May 4, 2015 was the day I went to the Bridge. I knew something was going on because my humom wouldn’t stop hugging and kissing me. She tried not to let me see that she was crying, but I saw. At the vet, my humom’s good friend (and the person who often took care of me when humom went away) came to the vet’s office with chicken jerky. I hadn’t been too keen on dog food for 2 weeks, but chicken jerky? That’s my favorite! My humom let me eat SEVEN pieces! SEVEN!!!! She only ever before let me have a half of one piece. Right after I swallowed the seventh one, Dr. Lisa came in a hugged me and put me on humom’s lap. She kissed me and told me she’d still love me forever. Then I peacefully went to sleep.
I woke up gradually and I realized that there was something on my shoulder blades. I realized quickly that I was flying and that the things on my shoulder blades were actually where my wings attached to my body. WINGS? Where was I and why was I flying? In the distance I saw the most beautiful place ever! I thought it was Alaska, but it was even better than Alaska! There were meadows and ponds and flowers and trees and snow-capped mountains in the distance. It was so peaceful. I also saw a bridge there and on the other side of the bridge, it was even more beautiful and peaceful. As I approached the meadows, I realized that there were all kinds of dogs and cats and rabbits and horses and guinea pigs and just all kinds of pets!
I was about to land on this lovely meadow when I saw four corgis bounding toward me. They were four of the friendliest corgis I have ever seen. I was so confused – these did not look like any of my corgi friends, but they looked like I SHOULD know them. As they approached, the lead one said, “Hi Griffin! We heard you were on your way. I am Dodger and you know and love my humom Susan Mooring. We’re here to welcome you.” The next one came up to me and nudged me sweetly. She said, “Hi Griff. We’re here to help you become accustomed to the Rainbow Bridge. You may be here for a while. I’m Bella and Amy Carmona is my humom.” The next one was a big boy like me. He said, “Hi Griffin, I’m Fred. My mom is Liz Maudlin and I’m here to help you exercise your wings and to play with you here in the meadow.”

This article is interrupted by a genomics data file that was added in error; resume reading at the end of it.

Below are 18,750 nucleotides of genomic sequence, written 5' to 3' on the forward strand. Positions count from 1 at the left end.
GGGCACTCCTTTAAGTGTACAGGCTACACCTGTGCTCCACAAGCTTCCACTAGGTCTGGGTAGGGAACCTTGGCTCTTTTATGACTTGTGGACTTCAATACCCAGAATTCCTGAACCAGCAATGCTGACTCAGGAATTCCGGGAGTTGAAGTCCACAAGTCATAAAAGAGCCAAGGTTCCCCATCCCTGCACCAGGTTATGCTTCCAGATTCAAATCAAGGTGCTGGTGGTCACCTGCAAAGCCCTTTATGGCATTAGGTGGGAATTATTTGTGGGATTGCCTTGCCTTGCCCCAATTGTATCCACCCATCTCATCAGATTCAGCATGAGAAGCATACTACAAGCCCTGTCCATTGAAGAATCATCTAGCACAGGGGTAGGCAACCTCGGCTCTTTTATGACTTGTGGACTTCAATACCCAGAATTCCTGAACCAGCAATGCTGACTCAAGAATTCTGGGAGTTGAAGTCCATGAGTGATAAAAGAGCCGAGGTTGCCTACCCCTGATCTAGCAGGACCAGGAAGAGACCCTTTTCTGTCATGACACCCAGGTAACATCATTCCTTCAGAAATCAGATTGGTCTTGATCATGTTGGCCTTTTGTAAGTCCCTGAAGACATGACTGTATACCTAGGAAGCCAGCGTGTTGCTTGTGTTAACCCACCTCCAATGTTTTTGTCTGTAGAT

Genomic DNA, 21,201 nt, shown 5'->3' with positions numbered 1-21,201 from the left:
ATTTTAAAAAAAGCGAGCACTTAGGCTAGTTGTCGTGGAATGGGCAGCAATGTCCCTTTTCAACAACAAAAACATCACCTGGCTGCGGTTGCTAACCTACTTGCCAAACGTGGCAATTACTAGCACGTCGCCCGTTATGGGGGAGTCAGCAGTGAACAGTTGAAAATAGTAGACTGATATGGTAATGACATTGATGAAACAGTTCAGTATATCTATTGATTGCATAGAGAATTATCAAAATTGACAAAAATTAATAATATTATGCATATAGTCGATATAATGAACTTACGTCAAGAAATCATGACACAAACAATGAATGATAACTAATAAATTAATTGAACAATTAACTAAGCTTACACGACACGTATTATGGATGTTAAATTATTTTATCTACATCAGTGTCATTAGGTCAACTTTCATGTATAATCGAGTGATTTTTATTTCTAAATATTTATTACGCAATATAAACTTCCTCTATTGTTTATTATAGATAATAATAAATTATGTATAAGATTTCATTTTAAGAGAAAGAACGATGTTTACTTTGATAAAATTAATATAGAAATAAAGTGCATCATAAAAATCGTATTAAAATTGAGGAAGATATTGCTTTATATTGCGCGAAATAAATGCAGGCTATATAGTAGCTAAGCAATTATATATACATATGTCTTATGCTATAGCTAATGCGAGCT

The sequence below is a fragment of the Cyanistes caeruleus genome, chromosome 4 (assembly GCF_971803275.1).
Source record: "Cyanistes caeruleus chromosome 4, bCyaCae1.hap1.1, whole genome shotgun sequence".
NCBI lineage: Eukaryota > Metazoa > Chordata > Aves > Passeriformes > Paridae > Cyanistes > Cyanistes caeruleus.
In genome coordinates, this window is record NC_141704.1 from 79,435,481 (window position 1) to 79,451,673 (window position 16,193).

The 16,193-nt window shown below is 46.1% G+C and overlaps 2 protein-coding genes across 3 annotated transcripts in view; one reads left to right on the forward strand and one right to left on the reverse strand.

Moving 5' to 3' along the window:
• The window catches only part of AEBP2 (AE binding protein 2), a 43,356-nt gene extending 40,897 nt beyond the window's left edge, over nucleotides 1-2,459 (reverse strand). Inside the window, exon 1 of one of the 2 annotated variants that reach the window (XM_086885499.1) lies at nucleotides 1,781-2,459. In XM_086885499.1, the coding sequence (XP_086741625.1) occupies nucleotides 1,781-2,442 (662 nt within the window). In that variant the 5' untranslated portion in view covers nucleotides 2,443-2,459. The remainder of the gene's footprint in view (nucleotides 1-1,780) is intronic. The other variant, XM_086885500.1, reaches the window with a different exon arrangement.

Finally, the last one came up to me. He had a bag of treats in his paws. I knew who he was! I asked, “Are you Noble?” He said, “How did you know?” I said, “You are just like your humom! She is the official treat-giver!” Yes, Denise Ripley’s boy Noble is the official corgi treat-giver up at the bridge. Just then, Noble opened the bag of treats and hundreds, maybe thousands of corgis, came running from all over the meadow! They all lined up politely for their treats.
I know it’s not just a dream. I’ve already seen some other dogs (even a cat!) reunite with their people. It’s hard to describe, Mom. It’s like the best day we ever all had together times a bonezillion. Remember that, when you think of me. I miss you too, but I’m happy up here, and when you’ve lived your long life too, I will be the first to see you. Promise.
Get ready to be knocked over and loved on, that’s all I’m sayin’.